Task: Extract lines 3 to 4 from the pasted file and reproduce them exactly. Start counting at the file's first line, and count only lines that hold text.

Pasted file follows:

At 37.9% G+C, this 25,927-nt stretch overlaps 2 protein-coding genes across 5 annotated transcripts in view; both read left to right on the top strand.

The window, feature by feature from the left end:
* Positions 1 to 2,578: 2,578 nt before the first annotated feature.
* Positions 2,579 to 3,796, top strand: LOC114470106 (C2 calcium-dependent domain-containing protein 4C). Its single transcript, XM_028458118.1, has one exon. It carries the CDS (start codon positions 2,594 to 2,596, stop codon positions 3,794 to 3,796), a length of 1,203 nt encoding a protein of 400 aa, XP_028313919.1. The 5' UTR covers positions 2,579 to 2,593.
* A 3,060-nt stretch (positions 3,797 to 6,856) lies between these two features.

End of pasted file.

* Positions 1 to 2,578: 2,578 nt before the first annotated feature.
* Positions 2,579 to 3,796, top strand: LOC114470106 (C2 calcium-dependent domain-containing protein 4C). Its single transcript, XM_028458118.1, has one exon. It carries the CDS (start codon positions 2,594 to 2,596, stop codon positions 3,794 to 3,796), a length of 1,203 nt encoding a protein of 400 aa, XP_028313919.1. The 5' UTR covers positions 2,579 to 2,593.